Auckland councillors have heard that no work was done to estimate how many people might turn up for festivities on the opening night of the Rugby World Cup.
The council met on Wednesday to consider changes to public transport and event arrangements after chaos and overcrowding on the waterfront during Friday's opening ceremonies.
An estimated 200,000 people swamped the inner city, several people were injured and police made 64 arrests.
Train delays also meant hundreds of ticket holders missed the official opening ceremony and/or the opening match at Eden Park.
Veolia Transport says 60,000 people tried to board trains into the city - double the expected number - for Eden Park.
The chief executive of the council's events agency, Auckland Tourism, Events and Economic Development, told the meeting event planners did not make a model of projected numbers.
Michael Redman said they focussed only on how much space to provide in the waterfront fan zone.
On the night, there were 30,000 more people than the zone could handle, with ferries unable to disembark passengers because the terminal was packed.
Auckland councillor Richard Northey, who chaired the meeting, told Checkpoint that both the events company and the council could have done better.
However, he defended the use of the social networking site Facebook as a way of trying to predict possible crowd numbers.
Mr Northey says they will endeavour to do more accurate forecasting in the future.
Councillors voted 10-7 to accept the review's recommendations, which included expanding the Queens Wharf fan zone on to Cooks Wharf and better protecting the access at the ferry terminal.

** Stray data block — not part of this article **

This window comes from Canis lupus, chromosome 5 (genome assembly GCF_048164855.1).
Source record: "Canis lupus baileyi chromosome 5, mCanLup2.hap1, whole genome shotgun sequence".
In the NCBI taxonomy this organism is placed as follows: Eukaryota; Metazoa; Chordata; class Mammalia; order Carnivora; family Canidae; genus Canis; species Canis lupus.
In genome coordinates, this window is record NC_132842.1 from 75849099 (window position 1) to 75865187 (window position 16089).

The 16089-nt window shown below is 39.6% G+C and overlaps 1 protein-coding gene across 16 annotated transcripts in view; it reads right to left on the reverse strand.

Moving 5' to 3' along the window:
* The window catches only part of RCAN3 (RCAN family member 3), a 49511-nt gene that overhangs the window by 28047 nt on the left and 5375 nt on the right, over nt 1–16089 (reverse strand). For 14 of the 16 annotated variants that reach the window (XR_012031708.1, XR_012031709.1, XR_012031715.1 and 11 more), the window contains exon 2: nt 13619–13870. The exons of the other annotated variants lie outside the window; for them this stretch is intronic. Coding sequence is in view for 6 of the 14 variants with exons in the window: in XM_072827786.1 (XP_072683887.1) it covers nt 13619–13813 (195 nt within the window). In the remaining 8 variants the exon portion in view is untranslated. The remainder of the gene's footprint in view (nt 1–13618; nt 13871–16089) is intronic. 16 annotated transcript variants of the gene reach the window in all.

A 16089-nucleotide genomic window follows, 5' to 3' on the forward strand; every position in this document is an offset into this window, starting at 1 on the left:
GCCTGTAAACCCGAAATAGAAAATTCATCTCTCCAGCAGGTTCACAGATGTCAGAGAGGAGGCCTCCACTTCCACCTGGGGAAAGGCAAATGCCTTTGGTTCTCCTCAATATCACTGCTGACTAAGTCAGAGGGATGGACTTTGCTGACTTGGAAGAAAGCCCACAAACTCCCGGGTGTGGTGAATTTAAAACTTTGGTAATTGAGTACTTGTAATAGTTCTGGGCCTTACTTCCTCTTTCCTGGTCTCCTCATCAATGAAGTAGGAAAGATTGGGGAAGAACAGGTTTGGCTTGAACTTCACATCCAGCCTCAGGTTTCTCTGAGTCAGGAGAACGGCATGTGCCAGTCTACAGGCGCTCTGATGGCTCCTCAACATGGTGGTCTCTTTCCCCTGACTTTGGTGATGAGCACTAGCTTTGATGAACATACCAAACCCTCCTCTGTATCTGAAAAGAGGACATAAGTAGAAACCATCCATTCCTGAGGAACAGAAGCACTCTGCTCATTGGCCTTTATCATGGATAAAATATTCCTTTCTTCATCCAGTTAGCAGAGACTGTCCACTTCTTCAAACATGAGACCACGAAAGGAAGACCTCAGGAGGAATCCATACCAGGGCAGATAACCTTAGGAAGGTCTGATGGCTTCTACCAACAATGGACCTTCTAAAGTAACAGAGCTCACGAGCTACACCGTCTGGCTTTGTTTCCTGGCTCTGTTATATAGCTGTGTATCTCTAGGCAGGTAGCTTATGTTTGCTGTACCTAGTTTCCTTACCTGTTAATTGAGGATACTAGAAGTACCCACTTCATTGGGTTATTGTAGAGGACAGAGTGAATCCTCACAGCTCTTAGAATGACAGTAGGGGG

More buses, security and support staff will be provided for future Eden Park matches and festivities.
People who missed the opening ceremony and match will get tickets to the semi-final that would feature the All Blacks should they qualify.
Those who missed only part of Friday's match should get tickets to the probable All Blacks quarter-final.
Communication could have been better - PM
Prime Minister John Key has acknowledged the communication between government ministers and Auckland mayor Len Brown over the Rugby World Cup arrangements could have been better.
Mr Brown says he had no warning of Rugby World Minister Murray McCully's announcement on Tuesday that the Government would invoke special powers under the provisions of the Rugby World Cup Empowering Act, to extend the fan zone beyond its current limits.
Mr Key says Mr McCully was working on the assumption that the mayor had been kept appraised by his own officials.
The Prime Minister says, in hindsight, Mr McCully could have picked up the phone and informed the mayor directly of his plans.
Councillors were told at Wednesday's meeting that despite Mr McCully's announcement there was no material change to who was running events on the waterfront.
Veolia to meet some costs
Rail company Veolia says it will contribute to any fund used by the Auckland Council to pay compensation.
Several thousand people were caught on trains that were significantly delayed on the way to Eden Park railway station on Friday.
So far 34 rail passengers say they missed the entire evening and 400 missed part of the opening ceremony or match.